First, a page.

The truth is, such an approach appeals to young people who appreciate personable brands that don’t take themselves too seriously. Plus, a viral tweet can drive organic following for your brand without you even having to spend a single cent.

So how can we be like them? In the wise words of Conor Bond, “Don’t”. No doubt, not every brand can tweet like these brands, but we can learn something from them and inject our own personas into who we wish to portray ourselves to be on Twitter. Netflix for instance, doesn’t dedicate its entire Twitter account to roasting, they’re pretty neutral most of the time. That being said, they still have a finger on the pulse when it comes to staying light-hearted, culturally relevant and personable.

Having an up-to-date sense of humor and keeping it light-hearted is therefore an excellent strategy for any brand that wishes to target millennials on Twitter.

     3.   Conversation

We’ve already established this earlier – about how important it is to recognize that human beings are wired for connection. You probably already knew that even before you started on this article, but did you know that connections start with a conversation? Tut-tut, I know what you’re going to say, “I already knew that too”. No you didn’t. If you did, you would've walked up to that crush of yours and struck up a conversation instead of eye-candying from a far. If you did, your brand wouldn’t be merely pushing out content all the time but would've started to integrate conversation marketing into your strategy. Conversations are two-way streets, not one. Lucky for brands, given the nature, design, and layout of Twitter’s primarily copy-based platform, it provides them with that unique opportunity to engage in conversations, starting with how it keeps track of them through ‘reply threads’.

I mean, you don’t have to take my word for it, just take a look at some of the top performing brands on Twitter. Standing at 18 million followers, PlayStation has been growing at a staggering rate the last couple of years with an average of 6,833 new followers per day! Following closely behind is Xbox with 14 million followers and an average of 5,655 new followers per day (Source: Unmetric). The secret to these brands’ success is their responsiveness – their ability to be “at the beck and call of its gaming community”. In fact, Xbox was even awarded the Guinness World Record for being the Most Responsive Brand on Twitter in 2011. Responsive customer support was at the forefront of their strategy.

Or if you are afraid of mixing customer service support with your day-to-day tweets, just do what brands like Burberry, Nike, Target and HubSpot did – have a separate Twitter account dedicated just for that. Although there is an upside to keeping it under one main account too. (Say you have excellent customer support where each customer isn’t just satisfied, but delighted by the responsiveness, helpfulness and personalized service provided by the team. The praises that follow each thread is social proof of the brand’s ability to effectively engage its followers on Twitter. This means more followers, higher engagement, and greater brand visibility! Also, since the answered questions are visible to all, this may serve as a valuable resource for those who might have similar questions as well.)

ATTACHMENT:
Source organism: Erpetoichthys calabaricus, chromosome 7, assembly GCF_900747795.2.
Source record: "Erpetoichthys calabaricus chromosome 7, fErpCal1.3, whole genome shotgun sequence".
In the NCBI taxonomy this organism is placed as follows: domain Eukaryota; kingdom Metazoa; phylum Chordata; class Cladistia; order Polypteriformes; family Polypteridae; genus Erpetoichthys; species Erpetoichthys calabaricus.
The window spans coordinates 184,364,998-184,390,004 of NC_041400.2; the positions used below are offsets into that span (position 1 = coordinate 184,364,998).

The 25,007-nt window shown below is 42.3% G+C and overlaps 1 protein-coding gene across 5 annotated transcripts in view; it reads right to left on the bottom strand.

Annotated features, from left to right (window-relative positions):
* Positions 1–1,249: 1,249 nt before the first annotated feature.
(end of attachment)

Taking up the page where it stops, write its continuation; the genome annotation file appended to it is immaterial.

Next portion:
Another exemplary brand is Netflix, which uses its account to not just address queries, but also engage in conversations with its followers on the shows that are currently trending. (The brand tweets an average of 14 times a day!) For football fans, Southampton FC recently initiated a game of Tic-Tac-Toe with Manchester United on Twitter, when their actual game got cancelled. It was pretty entertaining for fans to watch as they exchanged moves, and even had its own accompanying match commentaries in each tweet. Other brands like Taco Bell have even gone above and beyond to engage with their audience by practicing social listening. So instead of waiting for their audience to engage with them by tagging them in their tweets, they took the initiative to start the conversation.

Charmin, named the "Sassiest brand on Twitter" by TIMES in 2014, gets the conversation going by coming up with its own hashtags that delve a little into "potty humour" like #TweetFromTheSeat (which won them a Shorty Award) and #CharminAsksIf a brand as boring as one who sells toilet paper can do it, so can you.

Talking about starting a conversation, another common tactic is to jump on trends. The beauty of tweeting is that it is mainly copy-based (albeit you can throw in an image, meme or gif here and there) and you can do it real-time. So look up the hashtags and keep your finger on the pulse of today’s trends, but do it sensitively. Although jumping on trends may be an excellent strategy to portray a brand’s relevance and cultural-savvyness, the opposite is also true – doing it in an insensitive and ill-informed manner can gravely jeopardize a brand’s image as well. Some of the brands that have gotten a backlash as a result of hopping on hashtags without doing their homework are SpaghettiO’s #PearlHarbor tweet and DiGiorno Pizza’s #WhyIStayed tweet.

Overall, brands that take the effort and initiative to understand, appreciate and connect with their audience on a deeper level, tend to experience a boost in customer loyalty and brand affinity, ultimately performing better on all fronts. Today, people are craving connection more than ever, and brands have got to adjust their tones and strategies, and learn to put the 'social' back in 'social media'. So to end off, allow me to quote my favourite excerpt from Cluetrain Manifesto:

“Conversations among human beings sound human. They are conducted in a human voice. Most corporations, on the other hand, only know how to talk in the soothing, humourless monotone of the mission statement, marketing brochure, and your call-is-important-to-us busy signal. Same old tone, same old lies. No wonder networked markets have no respect for companies unable or unwilling to speak as they do. Corporate firewalls have kept smart employees in and smart markets out. It’s going to cause real pain to tear those walls down. But the result will be a new kind of conversation. And it will be the most exciting conversation business has ever engaged in.”